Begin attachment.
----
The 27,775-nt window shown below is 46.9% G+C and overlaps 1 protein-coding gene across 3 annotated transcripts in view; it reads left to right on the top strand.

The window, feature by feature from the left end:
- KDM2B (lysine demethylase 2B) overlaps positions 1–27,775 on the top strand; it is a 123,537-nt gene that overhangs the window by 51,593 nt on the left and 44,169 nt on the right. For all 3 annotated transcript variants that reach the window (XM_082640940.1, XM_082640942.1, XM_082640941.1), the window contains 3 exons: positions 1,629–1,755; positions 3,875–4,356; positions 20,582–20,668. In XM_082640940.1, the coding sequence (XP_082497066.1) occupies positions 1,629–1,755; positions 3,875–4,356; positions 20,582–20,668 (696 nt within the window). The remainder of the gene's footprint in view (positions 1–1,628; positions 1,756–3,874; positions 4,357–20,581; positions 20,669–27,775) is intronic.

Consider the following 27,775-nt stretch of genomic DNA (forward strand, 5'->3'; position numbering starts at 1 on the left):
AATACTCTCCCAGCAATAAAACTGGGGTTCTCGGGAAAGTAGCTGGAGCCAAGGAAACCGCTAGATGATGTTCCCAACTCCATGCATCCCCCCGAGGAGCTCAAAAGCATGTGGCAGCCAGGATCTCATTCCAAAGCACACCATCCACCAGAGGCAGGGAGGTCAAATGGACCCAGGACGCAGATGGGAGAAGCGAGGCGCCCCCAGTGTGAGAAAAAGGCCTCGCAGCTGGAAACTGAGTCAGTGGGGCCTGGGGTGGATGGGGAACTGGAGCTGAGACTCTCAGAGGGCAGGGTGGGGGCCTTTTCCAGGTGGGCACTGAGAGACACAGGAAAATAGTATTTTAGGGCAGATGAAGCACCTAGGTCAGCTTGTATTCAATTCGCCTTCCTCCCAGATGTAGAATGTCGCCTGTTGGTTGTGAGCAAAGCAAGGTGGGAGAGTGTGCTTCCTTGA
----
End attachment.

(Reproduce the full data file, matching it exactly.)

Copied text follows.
The 27,775-nt window shown below is 46.9% G+C and overlaps 1 protein-coding gene across 3 annotated transcripts in view; it reads left to right on the top strand.

The window, feature by feature from the left end:
- KDM2B (lysine demethylase 2B) overlaps positions 1–27,775 on the top strand; it is a 123,537-nt gene that overhangs the window by 51,593 nt on the left and 44,169 nt on the right. For all 3 annotated transcript variants that reach the window (XM_082640940.1, XM_082640942.1, XM_082640941.1), the window contains 3 exons: positions 1,629–1,755; positions 3,875–4,356; positions 20,582–20,668. In XM_082640940.1, the coding sequence (XP_082497066.1) occupies positions 1,629–1,755; positions 3,875–4,356; positions 20,582–20,668 (696 nt within the window). The remainder of the gene's footprint in view (positions 1–1,628; positions 1,756–3,874; positions 4,357–20,581; positions 20,669–27,775) is intronic.

Consider the following 27,775-nt stretch of genomic DNA (forward strand, 5'->3'; position numbering starts at 1 on the left):
AATACTCTCCCAGCAATAAAACTGGGGTTCTCGGGAAAGTAGCTGGAGCCAAGGAAACCGCTAGATGATGTTCCCAACTCCATGCATCCCCCCGAGGAGCTCAAAAGCATGTGGCAGCCAGGATCTCATTCCAAAGCACACCATCCACCAGAGGCAGGGAGGTCAAATGGACCCAGGACGCAGATGGGAGAAGCGAGGCGCCCCCAGTGTGAGAAAAAGGCCTCGCAGCTGGAAACTGAGTCAGTGGGGCCTGGGGTGGATGGGGAACTGGAGCTGAGACTCTCAGAGGGCAGGGTGGGGGCCTTTTCCAGGTGGGCACTGAGAGACACAGGAAAATAGTATTTTAGGGCAGATGAAGCACCTAGGTCAGCTTGTATTCAATTCGCCTTCCTCCCAGATGTAGAATGTCGCCTGTTGGTTGTGAGCAAAGCAAGGTGGGAGAGTGTGCTTCCTTGA